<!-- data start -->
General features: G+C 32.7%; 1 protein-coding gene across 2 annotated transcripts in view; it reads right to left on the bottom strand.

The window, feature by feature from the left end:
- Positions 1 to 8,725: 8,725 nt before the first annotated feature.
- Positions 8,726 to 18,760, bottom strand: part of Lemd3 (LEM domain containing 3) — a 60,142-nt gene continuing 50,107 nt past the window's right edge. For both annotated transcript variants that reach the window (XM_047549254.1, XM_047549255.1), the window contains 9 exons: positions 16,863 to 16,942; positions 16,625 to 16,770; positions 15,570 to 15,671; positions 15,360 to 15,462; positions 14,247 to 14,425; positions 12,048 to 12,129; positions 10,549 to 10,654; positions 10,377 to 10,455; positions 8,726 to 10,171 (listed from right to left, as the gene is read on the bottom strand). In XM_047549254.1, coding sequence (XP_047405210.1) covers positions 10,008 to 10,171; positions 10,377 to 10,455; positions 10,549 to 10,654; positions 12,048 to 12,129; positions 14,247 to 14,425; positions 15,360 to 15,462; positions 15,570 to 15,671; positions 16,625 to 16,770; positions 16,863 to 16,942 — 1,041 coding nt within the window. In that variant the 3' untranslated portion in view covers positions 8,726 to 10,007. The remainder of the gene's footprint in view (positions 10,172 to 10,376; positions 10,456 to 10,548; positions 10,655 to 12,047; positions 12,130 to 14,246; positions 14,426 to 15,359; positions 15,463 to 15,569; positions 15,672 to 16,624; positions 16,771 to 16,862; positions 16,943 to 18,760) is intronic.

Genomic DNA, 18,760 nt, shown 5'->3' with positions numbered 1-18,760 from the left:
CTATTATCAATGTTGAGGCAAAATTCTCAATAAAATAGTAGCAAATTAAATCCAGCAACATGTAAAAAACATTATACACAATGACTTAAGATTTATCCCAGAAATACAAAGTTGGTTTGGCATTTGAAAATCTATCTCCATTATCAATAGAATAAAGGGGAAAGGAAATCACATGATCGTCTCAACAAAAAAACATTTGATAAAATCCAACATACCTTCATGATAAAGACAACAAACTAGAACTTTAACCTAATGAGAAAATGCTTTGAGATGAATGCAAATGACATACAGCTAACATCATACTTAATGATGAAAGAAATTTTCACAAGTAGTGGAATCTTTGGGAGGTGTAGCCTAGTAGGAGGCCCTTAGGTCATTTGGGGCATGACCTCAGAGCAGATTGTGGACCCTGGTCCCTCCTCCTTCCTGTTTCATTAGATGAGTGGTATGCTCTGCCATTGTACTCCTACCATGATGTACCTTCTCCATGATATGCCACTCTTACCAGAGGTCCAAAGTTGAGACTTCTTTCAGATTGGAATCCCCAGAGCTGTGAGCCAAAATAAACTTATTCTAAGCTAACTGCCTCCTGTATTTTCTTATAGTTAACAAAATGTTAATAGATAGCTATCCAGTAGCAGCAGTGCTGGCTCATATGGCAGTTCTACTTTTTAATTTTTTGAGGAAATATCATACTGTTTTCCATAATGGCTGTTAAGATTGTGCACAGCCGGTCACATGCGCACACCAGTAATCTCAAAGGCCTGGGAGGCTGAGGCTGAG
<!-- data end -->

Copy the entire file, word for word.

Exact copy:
General features: G+C 32.7%; 1 protein-coding gene across 2 annotated transcripts in view; it reads right to left on the bottom strand.

The window, feature by feature from the left end:
- Positions 1 to 8,725: 8,725 nt before the first annotated feature.
- Positions 8,726 to 18,760, bottom strand: part of Lemd3 (LEM domain containing 3) — a 60,142-nt gene continuing 50,107 nt past the window's right edge. For both annotated transcript variants that reach the window (XM_047549254.1, XM_047549255.1), the window contains 9 exons: positions 16,863 to 16,942; positions 16,625 to 16,770; positions 15,570 to 15,671; positions 15,360 to 15,462; positions 14,247 to 14,425; positions 12,048 to 12,129; positions 10,549 to 10,654; positions 10,377 to 10,455; positions 8,726 to 10,171 (listed from right to left, as the gene is read on the bottom strand). In XM_047549254.1, coding sequence (XP_047405210.1) covers positions 10,008 to 10,171; positions 10,377 to 10,455; positions 10,549 to 10,654; positions 12,048 to 12,129; positions 14,247 to 14,425; positions 15,360 to 15,462; positions 15,570 to 15,671; positions 16,625 to 16,770; positions 16,863 to 16,942 — 1,041 coding nt within the window. In that variant the 3' untranslated portion in view covers positions 8,726 to 10,007. The remainder of the gene's footprint in view (positions 10,172 to 10,376; positions 10,456 to 10,548; positions 10,655 to 12,047; positions 12,130 to 14,246; positions 14,426 to 15,359; positions 15,463 to 15,569; positions 15,672 to 16,624; positions 16,771 to 16,862; positions 16,943 to 18,760) is intronic.

Genomic DNA, 18,760 nt, shown 5'->3' with positions numbered 1-18,760 from the left:
CTATTATCAATGTTGAGGCAAAATTCTCAATAAAATAGTAGCAAATTAAATCCAGCAACATGTAAAAAACATTATACACAATGACTTAAGATTTATCCCAGAAATACAAAGTTGGTTTGGCATTTGAAAATCTATCTCCATTATCAATAGAATAAAGGGGAAAGGAAATCACATGATCGTCTCAACAAAAAAACATTTGATAAAATCCAACATACCTTCATGATAAAGACAACAAACTAGAACTTTAACCTAATGAGAAAATGCTTTGAGATGAATGCAAATGACATACAGCTAACATCATACTTAATGATGAAAGAAATTTTCACAAGTAGTGGAATCTTTGGGAGGTGTAGCCTAGTAGGAGGCCCTTAGGTCATTTGGGGCATGACCTCAGAGCAGATTGTGGACCCTGGTCCCTCCTCCTTCCTGTTTCATTAGATGAGTGGTATGCTCTGCCATTGTACTCCTACCATGATGTACCTTCTCCATGATATGCCACTCTTACCAGAGGTCCAAAGTTGAGACTTCTTTCAGATTGGAATCCCCAGAGCTGTGAGCCAAAATAAACTTATTCTAAGCTAACTGCCTCCTGTATTTTCTTATAGTTAACAAAATGTTAATAGATAGCTATCCAGTAGCAGCAGTGCTGGCTCATATGGCAGTTCTACTTTTTAATTTTTTGAGGAAATATCATACTGTTTTCCATAATGGCTGTTAAGATTGTGCACAGCCGGTCACATGCGCACACCAGTAATCTCAAAGGCCTGGGAGGCTGAGGCTGAG